It all began in the lush Caribbean island of Barbados in the 17th century. Sugarcane farmers recovered "the foam produced by boilers to make a spirit". Rum, also dubbed "kill-devil" and "rumbullion", was invented by fermenting and distilling molasses. Since then, Barbados has remained the land of choice for rum on account of its exceptional terroir. And Mount Gay, founded nearly 320 years ago, is the oldest and most prestigious distillery on the island. Its longevity relies on a respectful approach to natural elements and on the expertise inherited from its creators.
A deed from 1703 shows that the distillery existed at that time, yet it was surely founded a few decades earlier. Located on the Mount Gilboa plantation in the north of the island, the distillery was renamed Mount Gay in 1801 as a tribute to Sir John Gay Alleyne, the man who developed the distillery, perfected the distillation method, and gave rum its reputation and status. So much so that in 1789, George Washington, whose only trip abroad was to Barbados, specifically ordered rum from the island to celebrate his presidential inauguration.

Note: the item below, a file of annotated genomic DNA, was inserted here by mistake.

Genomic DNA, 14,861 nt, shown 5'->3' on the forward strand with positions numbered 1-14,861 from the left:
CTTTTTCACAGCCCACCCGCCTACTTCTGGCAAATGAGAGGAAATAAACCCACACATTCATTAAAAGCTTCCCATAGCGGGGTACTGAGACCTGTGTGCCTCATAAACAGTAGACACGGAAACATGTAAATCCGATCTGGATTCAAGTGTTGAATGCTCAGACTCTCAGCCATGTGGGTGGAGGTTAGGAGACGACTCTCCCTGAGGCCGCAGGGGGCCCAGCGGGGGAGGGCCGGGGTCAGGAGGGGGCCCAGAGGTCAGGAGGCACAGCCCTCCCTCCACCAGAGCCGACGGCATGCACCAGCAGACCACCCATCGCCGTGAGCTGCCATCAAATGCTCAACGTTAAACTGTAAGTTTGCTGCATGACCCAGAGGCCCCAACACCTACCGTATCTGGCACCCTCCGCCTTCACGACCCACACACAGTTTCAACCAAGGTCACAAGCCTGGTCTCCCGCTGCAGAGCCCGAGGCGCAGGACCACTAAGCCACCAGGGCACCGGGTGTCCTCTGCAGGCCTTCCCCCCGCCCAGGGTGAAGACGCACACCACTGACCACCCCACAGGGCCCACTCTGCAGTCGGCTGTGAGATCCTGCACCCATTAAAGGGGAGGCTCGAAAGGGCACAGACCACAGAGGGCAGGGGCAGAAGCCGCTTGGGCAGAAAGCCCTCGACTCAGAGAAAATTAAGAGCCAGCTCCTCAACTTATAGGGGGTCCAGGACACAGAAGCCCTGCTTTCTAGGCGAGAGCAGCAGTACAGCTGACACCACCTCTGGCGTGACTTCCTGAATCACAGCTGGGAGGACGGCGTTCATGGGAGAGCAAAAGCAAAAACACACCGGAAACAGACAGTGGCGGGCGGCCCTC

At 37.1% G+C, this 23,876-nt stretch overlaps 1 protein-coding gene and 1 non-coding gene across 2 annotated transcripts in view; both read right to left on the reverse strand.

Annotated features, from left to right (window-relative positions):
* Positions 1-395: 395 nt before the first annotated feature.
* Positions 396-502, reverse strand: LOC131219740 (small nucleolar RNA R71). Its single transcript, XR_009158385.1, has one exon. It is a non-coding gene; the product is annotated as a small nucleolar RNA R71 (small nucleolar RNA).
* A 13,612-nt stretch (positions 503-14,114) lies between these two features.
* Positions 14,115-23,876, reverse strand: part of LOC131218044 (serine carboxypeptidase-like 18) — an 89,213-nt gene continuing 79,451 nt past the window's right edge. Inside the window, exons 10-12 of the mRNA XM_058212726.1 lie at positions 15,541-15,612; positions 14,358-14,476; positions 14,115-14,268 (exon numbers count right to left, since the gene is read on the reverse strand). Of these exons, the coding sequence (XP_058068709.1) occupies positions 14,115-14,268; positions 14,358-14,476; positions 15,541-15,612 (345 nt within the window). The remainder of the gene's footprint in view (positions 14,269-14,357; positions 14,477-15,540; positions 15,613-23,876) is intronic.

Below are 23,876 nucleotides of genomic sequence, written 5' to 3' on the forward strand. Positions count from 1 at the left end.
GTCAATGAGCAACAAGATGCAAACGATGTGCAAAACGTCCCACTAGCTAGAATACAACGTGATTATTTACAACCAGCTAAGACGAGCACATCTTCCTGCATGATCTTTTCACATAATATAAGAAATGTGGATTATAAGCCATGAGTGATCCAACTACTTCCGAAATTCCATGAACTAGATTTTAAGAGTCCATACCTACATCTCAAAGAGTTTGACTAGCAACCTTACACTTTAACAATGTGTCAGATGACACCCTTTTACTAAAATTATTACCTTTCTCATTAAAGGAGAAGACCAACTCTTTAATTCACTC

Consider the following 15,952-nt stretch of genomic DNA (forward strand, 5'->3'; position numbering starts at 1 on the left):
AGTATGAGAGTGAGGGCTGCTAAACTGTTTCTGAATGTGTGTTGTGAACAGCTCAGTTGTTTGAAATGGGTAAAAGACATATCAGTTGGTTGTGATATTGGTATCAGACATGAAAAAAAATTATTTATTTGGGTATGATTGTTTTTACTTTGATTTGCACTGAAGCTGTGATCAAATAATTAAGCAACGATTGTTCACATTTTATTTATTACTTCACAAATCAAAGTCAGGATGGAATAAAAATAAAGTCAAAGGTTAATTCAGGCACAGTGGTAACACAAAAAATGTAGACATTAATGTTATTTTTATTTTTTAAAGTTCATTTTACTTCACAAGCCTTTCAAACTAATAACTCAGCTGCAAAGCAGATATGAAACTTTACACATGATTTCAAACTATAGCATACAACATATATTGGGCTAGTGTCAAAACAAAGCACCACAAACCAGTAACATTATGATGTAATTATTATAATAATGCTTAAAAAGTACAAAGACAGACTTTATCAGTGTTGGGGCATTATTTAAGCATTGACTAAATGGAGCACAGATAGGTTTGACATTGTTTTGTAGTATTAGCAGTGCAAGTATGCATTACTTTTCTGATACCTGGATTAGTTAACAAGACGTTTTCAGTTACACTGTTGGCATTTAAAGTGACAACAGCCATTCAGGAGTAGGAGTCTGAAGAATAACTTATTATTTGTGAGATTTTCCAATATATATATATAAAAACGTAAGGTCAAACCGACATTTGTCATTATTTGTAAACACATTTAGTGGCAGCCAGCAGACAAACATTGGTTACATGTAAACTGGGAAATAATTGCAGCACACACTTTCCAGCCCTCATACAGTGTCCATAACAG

Set between the Atlantic Ocean and the Caribbean Sea, Barbados is particularly exposed to the trade winds, which are very favourable to sugarcane cultivation. In addition, the island is formed of coral limestone, a porous soil that acts as a natural filter for groundwater from deep beneath the island. This filtered water is one of the purest in the world. Since its foundation, the Mount Gay distillery has drawn its water from the historic well located on its plantation.